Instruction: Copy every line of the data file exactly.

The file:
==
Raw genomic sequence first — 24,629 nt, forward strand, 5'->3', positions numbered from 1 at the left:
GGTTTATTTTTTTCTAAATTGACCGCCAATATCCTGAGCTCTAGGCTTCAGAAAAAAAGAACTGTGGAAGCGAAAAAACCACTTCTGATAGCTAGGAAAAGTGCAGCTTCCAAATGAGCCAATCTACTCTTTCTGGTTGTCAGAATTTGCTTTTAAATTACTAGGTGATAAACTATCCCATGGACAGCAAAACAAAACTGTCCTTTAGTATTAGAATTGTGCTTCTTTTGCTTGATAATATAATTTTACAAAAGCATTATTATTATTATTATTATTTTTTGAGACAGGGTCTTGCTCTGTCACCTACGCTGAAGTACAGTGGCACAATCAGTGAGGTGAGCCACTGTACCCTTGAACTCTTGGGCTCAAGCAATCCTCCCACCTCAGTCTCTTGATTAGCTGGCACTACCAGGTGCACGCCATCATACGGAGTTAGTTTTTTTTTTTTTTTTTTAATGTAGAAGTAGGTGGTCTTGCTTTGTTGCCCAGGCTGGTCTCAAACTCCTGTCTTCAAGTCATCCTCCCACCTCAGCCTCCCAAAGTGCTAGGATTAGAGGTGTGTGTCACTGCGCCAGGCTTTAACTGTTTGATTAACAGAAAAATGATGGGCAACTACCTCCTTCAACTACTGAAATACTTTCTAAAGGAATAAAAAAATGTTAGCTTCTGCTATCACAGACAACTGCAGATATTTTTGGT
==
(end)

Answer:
Raw genomic sequence first — 24,629 nt, forward strand, 5'->3', positions numbered from 1 at the left:
GGTTTATTTTTTTCTAAATTGACCGCCAATATCCTGAGCTCTAGGCTTCAGAAAAAAAGAACTGTGGAAGCGAAAAAACCACTTCTGATAGCTAGGAAAAGTGCAGCTTCCAAATGAGCCAATCTACTCTTTCTGGTTGTCAGAATTTGCTTTTAAATTACTAGGTGATAAACTATCCCATGGACAGCAAAACAAAACTGTCCTTTAGTATTAGAATTGTGCTTCTTTTGCTTGATAATATAATTTTACAAAAGCATTATTATTATTATTATTATTTTTTGAGACAGGGTCTTGCTCTGTCACCTACGCTGAAGTACAGTGGCACAATCAGTGAGGTGAGCCACTGTACCCTTGAACTCTTGGGCTCAAGCAATCCTCCCACCTCAGTCTCTTGATTAGCTGGCACTACCAGGTGCACGCCATCATACGGAGTTAGTTTTTTTTTTTTTTTTTTAATGTAGAAGTAGGTGGTCTTGCTTTGTTGCCCAGGCTGGTCTCAAACTCCTGTCTTCAAGTCATCCTCCCACCTCAGCCTCCCAAAGTGCTAGGATTAGAGGTGTGTGTCACTGCGCCAGGCTTTAACTGTTTGATTAACAGAAAAATGATGGGCAACTACCTCCTTCAACTACTGAAATACTTTCTAAAGGAATAAAAAAATGTTAGCTTCTGCTATCACAGACAACTGCAGATATTTTTGGT